The last half of the 19th century saw the industrialization and urbanization of Canada. Throughout this period, people shifted from the countryside to towns and cities and changed occupation from (usually) self-employed agricultural work to employment in service or industry. By 1891, just over half of Canada's population was engaged in non-agricultural pursuits (Census of Canada, 1890-1891).
Furthermore, the new work was no more stable than the old pursuits. In describing the period, James Struthers writes, "in hindsight, we know that the steam revolution in transportation and industrialization fractured local labour markets, accelerated the dependency of the population on wage labour and provoked a vast upsurge in labour mobility and cyclical fluctuations in labour demand, a phenomenon that we now call 'unemployment’" (Struthers, 1996, p. 2). Despite overall economic growth, recessions were a feature of each of the last three decades of the century and a full recession started in the early 90's and continued until 1900.
The cities were the crucible of social change. They were the growth areas, the sites of the new services and industries and the places where social critics perceived the effects, positive and negative, of the new economic order. Moreover, Michael Piva cites Toronto's economic preeminence among all of the nation's cities when he states that it stood at "the centre of Canada's industrial economy." Toronto's growth in both capital and gross and net value of production between 1900 and 1921 was both impressive and steady (Piva, 1979, p. 5).
Many citizens, including those influential in areas like education and religion, had decidedly mixed feelings about the rapid growth and change taking place around them. They were exhilarated by the vitality and prosperity that expansion provided. However, the rapid pace of the progress and the changes that it generated left them with the sense that they were losing control over the ability to direct the course of society.
The changes that industrialization brought to the lives of working people were accompanied by changes in family occupations, education and schools, English Canadian Protestantism and, finally, early in the 190û's ethnic demographics due to an upsurge in immigration. All of these shifting strands of influence changed the ways in which society, families and institutions approached childhood and child rearing. While it is always dangerous to attribute cause and effect in complex situations that persist overtime, the strands are interrelated. As well, they shift within themselves and relative to each other. All are part of a multi-layered social reform process that gained momentum in Canada after 1850 and was in full swing by 1900.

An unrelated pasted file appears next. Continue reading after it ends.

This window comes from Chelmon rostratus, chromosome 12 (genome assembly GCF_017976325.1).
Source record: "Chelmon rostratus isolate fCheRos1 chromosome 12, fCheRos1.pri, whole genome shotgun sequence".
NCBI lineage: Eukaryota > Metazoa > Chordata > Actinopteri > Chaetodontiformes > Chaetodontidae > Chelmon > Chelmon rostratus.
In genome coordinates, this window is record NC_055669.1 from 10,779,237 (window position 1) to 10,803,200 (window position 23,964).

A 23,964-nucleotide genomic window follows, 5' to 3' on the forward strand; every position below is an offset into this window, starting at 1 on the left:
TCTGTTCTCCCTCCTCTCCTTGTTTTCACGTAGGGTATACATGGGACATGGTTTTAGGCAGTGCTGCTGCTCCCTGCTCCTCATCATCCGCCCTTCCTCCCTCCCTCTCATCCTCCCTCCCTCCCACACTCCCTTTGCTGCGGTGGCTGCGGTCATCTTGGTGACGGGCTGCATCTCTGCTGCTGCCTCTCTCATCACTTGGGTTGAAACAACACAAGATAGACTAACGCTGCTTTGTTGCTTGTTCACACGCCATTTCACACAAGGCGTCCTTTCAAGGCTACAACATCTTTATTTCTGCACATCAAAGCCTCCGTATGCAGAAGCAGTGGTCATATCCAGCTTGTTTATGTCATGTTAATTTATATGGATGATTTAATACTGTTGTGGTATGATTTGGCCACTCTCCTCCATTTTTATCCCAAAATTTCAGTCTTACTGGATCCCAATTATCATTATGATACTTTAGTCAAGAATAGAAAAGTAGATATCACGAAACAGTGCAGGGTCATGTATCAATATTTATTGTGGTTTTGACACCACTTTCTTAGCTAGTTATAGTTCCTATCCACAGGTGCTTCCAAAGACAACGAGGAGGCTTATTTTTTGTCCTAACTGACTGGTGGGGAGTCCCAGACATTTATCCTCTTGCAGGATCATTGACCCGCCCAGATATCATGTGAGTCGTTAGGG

In this period, the Canadian family changed from a unit where most members were involved in production (mainly farming) from an early age to a group organized around wages earned outside the home. The public utterances regarding the treatment of children both in and outside the home became more frequent and promoted an ordered, gentle approach rather than harsh discipline.
Education in Ontario, and particularly in urban areas like Toronto, moved from a service that had all of the indicators of underdevelopment (e.g., lack of universal coverage, inadequate physical infrastructure, haphazard staffing) to a system with public funding, purpose-built facilities, prescribed curricula and textbooks, an emphasis on learning through discovery and provincially-mandated teacher training and qualifications. By 1871, every child had to attend for at least part of the year until age 12.
Concern about the effects of industrialism had given rise to social reform movements on a number of fronts, including Protestantism in prominent English-speaking societies like Canada. New science, especially Darwinism with its emphasis on change and orderly progress, influenced philosophy and religion by introducing the notion of perfectibility.
One of the points of convergence for all of these strands was the increased attention paid to children and childhood. The fear that the new economic and social order might destroy the perceived social unity of the past heightened and the new idea that perfectibility was possible gave momentum to the desire[d] evident in religious and educational reform efforts to influence (and, at times, control) socialization during childhood. Alison Prentice writes, "the movement to send all children to school was, above all, a movement to bring sanctity and order to human affairs” (Prentice, 1977, p. 25). Reform efforts focussing on children were also preventative in nature in that they were often an attempt to provide guidance before the corrosive influences of the (mainly urban) environment could reach them.
By the end of the century, the betterment of childhood had become a societal preoccupation. Manifestations of this preoccupation, such as the articulation of new approaches to child rearing, school systems, child labour laws and recreation and playground programs, regulated childhood, making it public and organized in ways that it had never been. Neil Sutherland identifies Toronto as the major location for childhood reform. Although working class families participated in reforms, especially through the labour movement which was gaining strength in urban workplaces, Sutherland maintains that, "a host of middle class city dwellers, with Toronto in the lead, first expressed the new ideas on childhood and family life and organized the many associations, campaigns and the like which tried to put the theory into practice" (Sutherland, 1976, p. 16).